This is the effect you want to achieve. Writing as the thoughts come to you instead of overthinking is a great sign that you’re doing great.

    5: Explore Your Emotions

    Processing how we feel is an important segment of preserving our mental health. Suppressing our emotions can cause anxiety and even depression, especially with teens and tweens.

    Thus, when you’re journaling, make sure to cover how you feel. Whether you’re writing about an event that happened at school or an episode inside your family, always process your emotions.

    Be very specific. For example:

    • This made me feel insecure about my body.
    • I wanted to hide and cry.
    • I got upset and very worried about what’s going to happen next.

    The more clearly and precisely you write, the better you’ll understand how to handle it all. Your emotions are a huge part of who you are so you need to ensure they’re a huge part of your journal as well.

    6: Include Letters

    Sometimes, there are things we want to say but we don’t know how or we don’t have the courage to do it. Talking to another person honestly can be quite frightening for young people.

    This is why you should try out writing a metaphoric letter.

    Here’s how to works:

    • address the letter in your journal to a person you wish to talk to
    • write down how you feel
    • write about the things you wish to tell them

    Make sure to be completely honest, since the letter will remain in your journal. Once you finish, you’ll feel:

    • relieved
    • satisfied

    In addition, you might even learn something in the process. Feelings and words will come to the surface and you’ll start realizing what this person represents in your life. In the end, you might even gather the courage to talk to them for real.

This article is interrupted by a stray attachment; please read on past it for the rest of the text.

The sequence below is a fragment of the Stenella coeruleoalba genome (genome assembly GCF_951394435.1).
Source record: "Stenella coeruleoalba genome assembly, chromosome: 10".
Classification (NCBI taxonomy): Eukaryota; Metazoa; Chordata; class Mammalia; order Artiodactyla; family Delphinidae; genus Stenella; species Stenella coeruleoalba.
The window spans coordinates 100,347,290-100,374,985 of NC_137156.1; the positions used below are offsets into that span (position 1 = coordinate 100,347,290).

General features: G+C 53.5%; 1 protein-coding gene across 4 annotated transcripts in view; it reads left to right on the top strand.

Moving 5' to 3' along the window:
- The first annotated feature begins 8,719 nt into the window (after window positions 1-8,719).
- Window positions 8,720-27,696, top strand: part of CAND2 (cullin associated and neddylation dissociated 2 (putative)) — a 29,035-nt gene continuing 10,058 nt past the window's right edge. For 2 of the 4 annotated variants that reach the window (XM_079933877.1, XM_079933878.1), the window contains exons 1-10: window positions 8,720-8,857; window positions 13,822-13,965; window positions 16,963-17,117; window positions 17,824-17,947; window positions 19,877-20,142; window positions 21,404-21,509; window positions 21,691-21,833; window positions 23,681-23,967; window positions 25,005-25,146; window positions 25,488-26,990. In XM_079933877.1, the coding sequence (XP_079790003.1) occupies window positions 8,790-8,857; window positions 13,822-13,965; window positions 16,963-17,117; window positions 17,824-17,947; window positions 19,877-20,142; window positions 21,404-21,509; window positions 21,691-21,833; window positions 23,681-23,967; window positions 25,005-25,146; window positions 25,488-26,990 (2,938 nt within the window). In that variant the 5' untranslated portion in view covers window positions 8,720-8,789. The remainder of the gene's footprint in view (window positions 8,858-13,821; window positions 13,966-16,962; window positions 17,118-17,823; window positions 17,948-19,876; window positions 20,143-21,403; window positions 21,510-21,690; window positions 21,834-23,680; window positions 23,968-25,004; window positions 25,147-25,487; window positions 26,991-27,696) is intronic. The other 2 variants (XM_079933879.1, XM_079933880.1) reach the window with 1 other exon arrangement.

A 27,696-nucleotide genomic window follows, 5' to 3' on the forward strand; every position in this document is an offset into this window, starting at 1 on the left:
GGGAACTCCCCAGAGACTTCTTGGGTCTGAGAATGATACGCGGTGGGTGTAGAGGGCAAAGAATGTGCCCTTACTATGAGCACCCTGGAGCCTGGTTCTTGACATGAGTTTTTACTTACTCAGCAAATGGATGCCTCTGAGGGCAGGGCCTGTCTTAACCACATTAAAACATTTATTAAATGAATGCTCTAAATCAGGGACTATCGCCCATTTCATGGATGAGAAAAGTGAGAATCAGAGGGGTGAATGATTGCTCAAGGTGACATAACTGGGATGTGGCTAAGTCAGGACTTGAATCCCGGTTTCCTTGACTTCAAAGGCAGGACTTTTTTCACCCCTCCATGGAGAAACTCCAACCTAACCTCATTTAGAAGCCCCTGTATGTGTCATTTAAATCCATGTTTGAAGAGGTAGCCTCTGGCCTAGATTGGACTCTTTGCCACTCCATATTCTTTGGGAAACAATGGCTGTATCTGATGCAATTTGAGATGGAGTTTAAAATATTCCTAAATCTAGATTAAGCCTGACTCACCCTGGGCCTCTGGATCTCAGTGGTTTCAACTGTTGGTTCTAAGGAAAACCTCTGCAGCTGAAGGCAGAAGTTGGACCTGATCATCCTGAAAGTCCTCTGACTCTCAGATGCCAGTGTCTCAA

7: Do a Retrospective

    Once you're journaling for a certain period, you'll be able to take a look back at some of your initial entries and older stories. Make sure to date all the entries to be able to keep track of the changes.

    Reading your old entries will help you:

    • learn about your personal progress
    • learn about your growth 
    • gain perspective on the importance of journaling

    Looking at your thoughts and emotions from a distance will help you realize who you are and how you’re changing. It will also make it easier for you to embrace yourself just the way you are.

    Final Thoughts

    Keeping a journal is an effective and helpful method for reaching inner peace and establishing balance in life. For tweens and teens, it helps deal with the stress of growing up, reaching maturity, and experiencing changes.

    Hopefully, the tips we’ve listed above will help you start journaling successfully. Start using them as soon as possible and enjoy the beneficial effects of keeping a journal. 

     

    Jessica FenderAuthor bio:  Jessica Fender is a professional writer and educational blogger at GetGoodGrade, an aggregator for useful college resources and websites. Jessica enjoys sharing her ideas to make writing and learning fun.